Seedlings of yellow passion fruit in soils degraded by salts treated with bovine biofertilizer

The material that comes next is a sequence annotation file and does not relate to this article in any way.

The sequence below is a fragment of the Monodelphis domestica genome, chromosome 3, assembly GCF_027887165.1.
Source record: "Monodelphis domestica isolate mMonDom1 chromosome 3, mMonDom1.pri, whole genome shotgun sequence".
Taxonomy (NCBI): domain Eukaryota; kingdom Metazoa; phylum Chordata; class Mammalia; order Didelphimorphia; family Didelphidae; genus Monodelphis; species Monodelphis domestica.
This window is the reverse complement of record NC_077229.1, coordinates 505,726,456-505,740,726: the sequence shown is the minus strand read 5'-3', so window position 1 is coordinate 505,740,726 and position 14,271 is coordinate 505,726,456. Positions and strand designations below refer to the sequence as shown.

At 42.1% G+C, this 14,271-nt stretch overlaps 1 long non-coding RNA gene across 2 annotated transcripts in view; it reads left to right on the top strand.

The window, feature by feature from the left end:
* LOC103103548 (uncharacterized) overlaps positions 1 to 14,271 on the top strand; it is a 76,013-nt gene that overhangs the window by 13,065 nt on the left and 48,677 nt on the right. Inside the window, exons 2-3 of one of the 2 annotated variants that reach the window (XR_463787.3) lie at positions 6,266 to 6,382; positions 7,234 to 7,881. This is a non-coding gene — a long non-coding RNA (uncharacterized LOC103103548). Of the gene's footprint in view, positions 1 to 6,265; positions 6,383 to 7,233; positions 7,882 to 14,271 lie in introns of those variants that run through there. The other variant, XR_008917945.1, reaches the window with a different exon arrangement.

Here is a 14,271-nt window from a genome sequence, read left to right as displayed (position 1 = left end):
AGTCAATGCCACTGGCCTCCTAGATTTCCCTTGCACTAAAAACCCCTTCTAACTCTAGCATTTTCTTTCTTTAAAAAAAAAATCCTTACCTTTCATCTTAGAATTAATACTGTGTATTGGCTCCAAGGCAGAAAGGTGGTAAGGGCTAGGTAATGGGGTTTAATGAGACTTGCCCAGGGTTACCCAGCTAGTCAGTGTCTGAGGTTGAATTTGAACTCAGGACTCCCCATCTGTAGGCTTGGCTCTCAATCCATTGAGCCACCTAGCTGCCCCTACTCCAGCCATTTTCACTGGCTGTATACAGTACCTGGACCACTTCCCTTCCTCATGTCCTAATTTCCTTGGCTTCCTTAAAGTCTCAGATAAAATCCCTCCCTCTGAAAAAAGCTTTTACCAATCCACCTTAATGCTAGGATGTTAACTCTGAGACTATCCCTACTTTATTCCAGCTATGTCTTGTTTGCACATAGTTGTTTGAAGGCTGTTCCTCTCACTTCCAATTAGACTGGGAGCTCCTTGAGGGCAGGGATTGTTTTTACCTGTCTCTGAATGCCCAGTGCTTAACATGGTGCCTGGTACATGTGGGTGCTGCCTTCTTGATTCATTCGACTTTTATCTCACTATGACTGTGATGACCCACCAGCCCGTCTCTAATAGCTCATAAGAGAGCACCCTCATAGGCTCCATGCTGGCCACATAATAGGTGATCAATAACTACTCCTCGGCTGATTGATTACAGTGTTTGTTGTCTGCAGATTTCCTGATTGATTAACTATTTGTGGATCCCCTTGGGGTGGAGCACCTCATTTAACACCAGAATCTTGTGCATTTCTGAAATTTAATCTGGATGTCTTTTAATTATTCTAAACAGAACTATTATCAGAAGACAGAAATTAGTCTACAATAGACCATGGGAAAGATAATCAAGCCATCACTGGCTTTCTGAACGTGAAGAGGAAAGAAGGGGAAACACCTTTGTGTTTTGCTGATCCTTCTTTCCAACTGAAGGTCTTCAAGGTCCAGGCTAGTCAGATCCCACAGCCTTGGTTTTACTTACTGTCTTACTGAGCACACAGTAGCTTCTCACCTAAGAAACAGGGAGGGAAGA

Salinity and soil sodicity promote high losses in the quality of seedlings of most commercially important plants, including yellow passion fruit. An experiment was conducted in a greenhouse environment to evaluate the effects of bovine biofertilizer in the emergence and morphological and physiological variables of yellow passion fruit seedlings in an extremely sodic soil and in an extremely saline soil. The treatments were arranged in a randomized block design with three replications and six plants per plot, using a 2 × 2 factorial design referring to a saline-sodic soil and a saline soil with and without bovine biofertilizer for an evaluation in three periods: 40, 60 and 80 days after sowing. The biofertilizer was diluted in a non-saline water (ECw dS = 0.31 m-1) in a 1:1 ratio and applied to the soil surface only once, 24 hours before sowing, with a volume corresponding to 10% of the substrate volume. The seedlings were irrigated with non-saline water, providing an evapotranspirated volume every 24 hours based on the average value obtained by the process of weighing the units of each treatment. From the results, the biofertilizer more efficiently mitigated the salinity of the soil sodicity. In the treatments without organic inputs, seedlings did not emerge in the saline-sodic soil. In the saline soil, seedlings that emerged did not survive the damaging effects of salinity. Despite attenuating the degenerative effects of salinity on plants, the bovine biofertilizer contributes to the increase of saline content in the soil.